For the ideal flow with most inks, the tines should be spread at the very tip just enough to allow a crack of light when the pen is held up to a window or light. If not open them and get them that way. I mean almost touching but not quite. Open more and you'll have too much flow, a wet writer.

 

There's a lot more to tuning and there are excellent sites (Including Richard Binder's) that will educate you. But it sounds like you'd prefer to send it to someone. Danny Fudge is just one of the many excellent pen mechanics you can use, and others on this discussion forum will offer names.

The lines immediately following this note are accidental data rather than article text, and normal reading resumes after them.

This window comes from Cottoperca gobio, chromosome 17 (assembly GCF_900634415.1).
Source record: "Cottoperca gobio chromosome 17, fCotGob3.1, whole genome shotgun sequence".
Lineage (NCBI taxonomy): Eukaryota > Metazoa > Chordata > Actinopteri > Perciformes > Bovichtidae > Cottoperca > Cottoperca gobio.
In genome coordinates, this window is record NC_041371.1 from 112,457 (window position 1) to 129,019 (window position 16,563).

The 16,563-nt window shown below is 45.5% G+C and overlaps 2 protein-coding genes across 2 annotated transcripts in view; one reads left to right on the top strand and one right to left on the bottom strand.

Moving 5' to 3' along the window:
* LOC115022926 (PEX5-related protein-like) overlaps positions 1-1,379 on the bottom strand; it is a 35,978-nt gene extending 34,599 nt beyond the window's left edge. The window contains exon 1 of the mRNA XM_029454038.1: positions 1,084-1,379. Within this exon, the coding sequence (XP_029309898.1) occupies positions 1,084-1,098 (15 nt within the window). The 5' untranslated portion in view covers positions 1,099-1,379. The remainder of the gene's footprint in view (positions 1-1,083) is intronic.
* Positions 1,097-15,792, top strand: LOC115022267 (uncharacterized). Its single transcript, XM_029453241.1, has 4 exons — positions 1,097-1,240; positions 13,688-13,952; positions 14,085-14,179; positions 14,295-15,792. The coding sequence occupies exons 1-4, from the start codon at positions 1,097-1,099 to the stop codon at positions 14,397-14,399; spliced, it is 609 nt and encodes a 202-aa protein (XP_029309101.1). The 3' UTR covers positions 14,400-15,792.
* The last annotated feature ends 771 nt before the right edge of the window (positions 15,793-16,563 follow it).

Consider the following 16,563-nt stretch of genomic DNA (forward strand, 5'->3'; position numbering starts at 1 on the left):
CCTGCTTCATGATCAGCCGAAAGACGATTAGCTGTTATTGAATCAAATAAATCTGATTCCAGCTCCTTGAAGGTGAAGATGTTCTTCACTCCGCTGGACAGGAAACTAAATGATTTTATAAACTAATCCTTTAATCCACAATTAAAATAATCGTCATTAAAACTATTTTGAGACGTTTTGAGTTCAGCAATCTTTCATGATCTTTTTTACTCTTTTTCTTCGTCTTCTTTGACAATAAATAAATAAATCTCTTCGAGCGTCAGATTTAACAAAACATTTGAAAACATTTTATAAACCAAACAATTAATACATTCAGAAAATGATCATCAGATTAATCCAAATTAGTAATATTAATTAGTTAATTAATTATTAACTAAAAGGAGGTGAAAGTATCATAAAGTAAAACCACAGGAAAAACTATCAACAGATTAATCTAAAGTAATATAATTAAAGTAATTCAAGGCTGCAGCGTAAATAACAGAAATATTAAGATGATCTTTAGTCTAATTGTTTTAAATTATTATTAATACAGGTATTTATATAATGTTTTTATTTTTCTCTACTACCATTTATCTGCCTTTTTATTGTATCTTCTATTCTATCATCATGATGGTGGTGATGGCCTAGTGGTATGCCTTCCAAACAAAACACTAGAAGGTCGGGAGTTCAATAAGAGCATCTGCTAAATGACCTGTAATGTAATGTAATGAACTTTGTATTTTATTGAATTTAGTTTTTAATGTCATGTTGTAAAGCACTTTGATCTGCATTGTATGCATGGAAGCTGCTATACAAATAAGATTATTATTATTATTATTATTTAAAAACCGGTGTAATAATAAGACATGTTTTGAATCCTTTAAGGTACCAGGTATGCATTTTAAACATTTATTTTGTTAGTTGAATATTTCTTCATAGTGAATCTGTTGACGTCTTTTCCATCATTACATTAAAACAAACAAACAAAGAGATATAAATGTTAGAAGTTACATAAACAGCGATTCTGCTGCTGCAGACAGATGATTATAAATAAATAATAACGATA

Edited by Robert111, 27 November 2017 - 23:33.


#3 siamackz

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Posted 28 November 2017 - 00:59

 
For the ideal flow with most inks, the tines should be spread at the very tip just enough to allow a crack of light when the pen is held up to a window or light. If not open them and get them that way. I mean almost touching but not quite. Open more and you'll have too much flow, a wet writer.
 


+1

I find that with fine nibs the flow needs to be set wet or its no fun to write

My Imperial VIII is very fine but very wet with tines spread exactly as you reccomend and its beautiful. Same with some of my balances, platinums, etc that are extra fine

#4 BillNick

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Posted 28 November 2017 - 11:11

 

Have you a loupe? If not you really don't stand a chance of knowing about your tine alignment.